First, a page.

OB/GYNs played a larger role than expected in the diagnoses of female patients with IBD. In looking at patients with complications at the time of their diagnosis, several women had an OB/GYN provider listed in their initial IBD diagnosis claim, suggesting a pelvic pain workup preceded their diagnosis and may have contributed to a delay. Gastrointestinal symptoms and symptoms of pelvic disorders like endometriosis can overlap, which may complicate the diagnostic process in women.
Women had more ER encounters and more inpatient admissions in the two weeks prior to their diagnosis, suggesting more severe disease and a higher need for acute care.
Women made up 60% of inpatient admissions and 58% of ED visits in the two weeks prior to their diagnosis. When diagnosed early, IBD can be managed well enough to avoid frequent inpatient admissions and ED visits. The higher prevalence of IBD-related inpatient admissions and ED visits amongst female patients may point to more severe disease at diagnosis, more diagnostic delays, and more poorly managed disease.
Women experienced greater treatment delays after diagnosis than men.
Women represented 57% of all new IBD diagnoses but made up just 52% of patients who underwent surgery and 54% of patients initiating pharmaceutical therapy within 30 days of diagnosis. The gap in diagnosis vs. treatment rates suggests a more severe disease trajectory and gender-based gaps in post-diagnostic care.
Causes of gender-based discrepancies in healthcare are multifaceted; several factors may be contributing to this trend. For one, symptoms of IBD, like abdominal pain and diarrhea, are often vague, variable, and can be commonly confused with other conditions. Secondly, abdominal and pelvic symptoms often lead women to receive a gynecologic workup, which can contribute to IBD diagnosis delays. A lack of provider knowledge of gender-specific symptomatology may also contribute; research suggests that women with IBD are more likely to experience symptoms like intense fatigue and changes in body image and sexual activity. Lastly, providers’ responses to pain symptoms may also play a role: Research has shown that female expressions of pain are underestimated and undertreated compared with male pain.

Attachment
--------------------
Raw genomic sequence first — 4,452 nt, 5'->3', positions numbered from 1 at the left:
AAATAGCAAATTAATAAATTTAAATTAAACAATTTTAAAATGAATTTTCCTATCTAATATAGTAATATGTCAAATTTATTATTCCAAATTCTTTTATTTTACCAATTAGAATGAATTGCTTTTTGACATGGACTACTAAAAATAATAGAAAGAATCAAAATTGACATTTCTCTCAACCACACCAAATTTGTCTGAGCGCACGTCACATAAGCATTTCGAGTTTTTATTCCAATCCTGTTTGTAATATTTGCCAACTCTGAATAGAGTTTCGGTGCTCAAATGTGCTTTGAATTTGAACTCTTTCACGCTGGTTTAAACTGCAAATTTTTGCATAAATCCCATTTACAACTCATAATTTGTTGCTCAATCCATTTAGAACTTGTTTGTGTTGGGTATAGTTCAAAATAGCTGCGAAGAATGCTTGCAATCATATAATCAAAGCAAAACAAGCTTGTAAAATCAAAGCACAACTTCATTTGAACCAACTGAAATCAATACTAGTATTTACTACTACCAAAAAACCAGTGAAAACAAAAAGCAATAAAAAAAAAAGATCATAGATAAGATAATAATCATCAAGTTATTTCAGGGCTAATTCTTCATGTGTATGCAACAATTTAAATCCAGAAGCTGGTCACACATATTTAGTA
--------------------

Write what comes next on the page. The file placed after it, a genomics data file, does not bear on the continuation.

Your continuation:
These findings highlight the power of Komodo Health’s software applications to quickly unlock insights from connected, complete patient journey data. Our Prism application allowed us to collect timely and comprehensive coverage of patients and create representative patient-level cohorts for further analysis. We were able to observe detailed trends in inpatient experiences at scale and identify opportunities for targeted action.
Our findings suggest that patient journey patterns for female patients may be leading to higher health burdens from later diagnosis, increased complications, and more poorly managed disease. There is much opportunity for impact, through provider education on gender-specific presentations, and by engaging OB/GYNs who see referred patients with IBD symptoms. We hope these findings can be used to support and inform the development of gender-specific approaches to treating patients with IBD.
The insights needed to close gaps in care can be found in real-world patient data. Whether that is used to inform provider engagement strategies or to build a deeper understanding of the patient journey, Komodo is providing healthcare and Life Sciences organizations the software and technology to unlock those insights and improve patient outcomes.